For 50 years, Raju the elephant was abused. He was shackled, held in spiked chains, his spirit and his body purposely broken. But that all change when finally, he was rescued by wildlife conservationists. When he realized that he was being saved, the elephant was so emotional that he started crying.
“They [the rescue team] went in to rescue him and they [his captors] had bound him up so tightly that he was in a lot of pain,” Pooja Binepal, a spokesman for Wildlife SOS said. “The vet and our team came with fruits and just started speaking softly to him and to reassure him that we were there to help, and it was at that time that tears flooded down his face. The founder of Wildlife SOS, who was there are the time of the rescue, said …. that really caught him off guard. They’ve done a lot of elephant rescues and the fact the the tears were just coming down … he was weeping. It was an emotional moment and everyone was more motivated to get him on the truck and to safety.”
Wildlife SOS is a group established in 1995, to protect not only elephants, but all wildlife in India. They set out to rescue Raju on July 2.
There is no much information about Raju’s early life – but the wounds and abscesses on his body tell most of the story. He was probably born in the wild and captures when he was just a baby. For him, his entire life was spent in chains, with not a single day of freedom – and he probably would have never found it, hadn’t it been for Wildlife SOS. He was “working” as a begging elephant in Allahabad. The people would give his owner money in exchange for Raju’s “blessings”.
“Raju was in chains 24 hours a day, an act of intolerable cruelty. The team were astounded to see tears roll down his face during the rescue,” Binepal said, per the Mirror. “It was incredibly emotional. We knew in our hearts he realized he was being freed. Elephants are majestic and highly intelligent animals. We can only imagine what torture the past half a century has been for him.”
It was on the 4th of July that Raju took his first steps in freedom, in the past half century. He also probably had his first good meal in just as long. Judging by the way he looks, most of the food he was given was inappropriate for elephants – but half starving, Radu would eat anything.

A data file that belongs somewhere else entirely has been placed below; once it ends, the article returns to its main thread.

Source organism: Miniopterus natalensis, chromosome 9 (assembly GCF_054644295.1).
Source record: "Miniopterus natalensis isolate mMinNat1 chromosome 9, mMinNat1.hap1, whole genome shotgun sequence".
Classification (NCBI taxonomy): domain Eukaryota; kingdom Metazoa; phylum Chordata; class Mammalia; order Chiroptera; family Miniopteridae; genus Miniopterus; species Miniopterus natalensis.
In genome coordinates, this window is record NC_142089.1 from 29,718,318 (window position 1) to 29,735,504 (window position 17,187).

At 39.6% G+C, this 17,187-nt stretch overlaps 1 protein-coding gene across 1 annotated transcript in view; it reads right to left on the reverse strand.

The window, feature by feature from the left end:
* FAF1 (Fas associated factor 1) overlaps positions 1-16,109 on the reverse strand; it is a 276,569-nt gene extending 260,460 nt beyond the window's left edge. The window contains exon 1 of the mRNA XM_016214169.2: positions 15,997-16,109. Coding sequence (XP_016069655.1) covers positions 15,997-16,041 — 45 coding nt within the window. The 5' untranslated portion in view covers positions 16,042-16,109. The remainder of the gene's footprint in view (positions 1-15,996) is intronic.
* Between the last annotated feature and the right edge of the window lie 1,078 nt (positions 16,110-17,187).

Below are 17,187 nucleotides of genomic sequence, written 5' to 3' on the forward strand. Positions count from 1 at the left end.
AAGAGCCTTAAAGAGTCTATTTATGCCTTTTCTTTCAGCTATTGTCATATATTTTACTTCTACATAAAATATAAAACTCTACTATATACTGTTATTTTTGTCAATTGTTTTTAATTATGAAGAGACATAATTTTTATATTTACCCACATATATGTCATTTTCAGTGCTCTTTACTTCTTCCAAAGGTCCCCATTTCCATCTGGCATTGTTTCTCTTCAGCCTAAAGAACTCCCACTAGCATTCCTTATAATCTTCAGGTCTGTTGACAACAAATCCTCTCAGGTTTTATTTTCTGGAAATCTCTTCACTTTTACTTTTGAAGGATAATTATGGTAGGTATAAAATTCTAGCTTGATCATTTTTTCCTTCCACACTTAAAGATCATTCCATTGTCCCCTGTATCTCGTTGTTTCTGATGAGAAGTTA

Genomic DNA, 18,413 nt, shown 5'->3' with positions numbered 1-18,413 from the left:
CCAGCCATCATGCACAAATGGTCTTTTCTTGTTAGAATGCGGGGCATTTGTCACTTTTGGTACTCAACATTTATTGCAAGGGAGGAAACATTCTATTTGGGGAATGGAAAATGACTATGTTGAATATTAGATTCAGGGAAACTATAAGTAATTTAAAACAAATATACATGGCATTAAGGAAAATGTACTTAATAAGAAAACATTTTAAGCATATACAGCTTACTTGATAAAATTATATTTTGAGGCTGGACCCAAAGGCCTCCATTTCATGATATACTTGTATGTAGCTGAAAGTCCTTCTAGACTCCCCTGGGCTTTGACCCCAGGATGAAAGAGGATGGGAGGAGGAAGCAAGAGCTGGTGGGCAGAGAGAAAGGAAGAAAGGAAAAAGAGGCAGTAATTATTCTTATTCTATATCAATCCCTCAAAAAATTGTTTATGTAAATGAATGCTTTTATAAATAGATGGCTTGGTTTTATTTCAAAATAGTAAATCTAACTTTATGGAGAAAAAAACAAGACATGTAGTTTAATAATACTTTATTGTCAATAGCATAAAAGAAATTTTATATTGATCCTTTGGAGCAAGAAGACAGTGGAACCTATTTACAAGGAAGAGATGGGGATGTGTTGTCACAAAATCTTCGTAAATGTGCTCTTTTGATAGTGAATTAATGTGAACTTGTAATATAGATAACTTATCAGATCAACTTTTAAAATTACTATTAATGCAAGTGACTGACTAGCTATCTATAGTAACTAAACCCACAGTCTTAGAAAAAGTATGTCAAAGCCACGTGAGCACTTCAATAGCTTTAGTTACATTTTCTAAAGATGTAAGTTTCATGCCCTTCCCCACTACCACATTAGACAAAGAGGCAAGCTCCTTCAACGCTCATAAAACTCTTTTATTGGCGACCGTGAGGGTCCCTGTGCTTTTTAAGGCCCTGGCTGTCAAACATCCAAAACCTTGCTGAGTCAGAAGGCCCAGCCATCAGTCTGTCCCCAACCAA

Of course, his owner and mahout were not cooperative – they tried to prevent him from being rescued. They tightened his chains and gave him confusing commands. They also had people block the roads, trying to prevent the rescue truck from arriving. But their efforts were in vain. Finally, the team arrived, finding Raju in a deplorable condition. It took them hours of calmly talk and fruits to finally gain his trust and make him go in the truck. He was taken to the Elephant Conservation and Care Centre in Mathura. In the few days since then, he has made considerable progress. His wounds are starting to heal, and he is looking a bit better.
More than anything, now it is time for Raju to rest. After 50 years of torturous abuse, he deserves.
Just a reminder: if you travel to Thailand or India (or other countries) and you are considering to go elephant riding or something like this – don’t do it! The elephants may seem calm and peaceful, but that is because of the torture they have been subjected to. The practice of Phajaan involves placing the elephant in a very tight cage where he cannot move, until his spirit is broken. He is then beaten again and again and again until he obeys the commands without any resistance. They often disguise this practice as “conservation tourism” – but this is not true. Elephants are majestic animals, and they are not made to be ridden.
Read more about Phajaan here.
If you want to support Wildlife SOS, be sure to check out their website. You can give them money and sponsor individual animals, who will be eternally grateful for your help.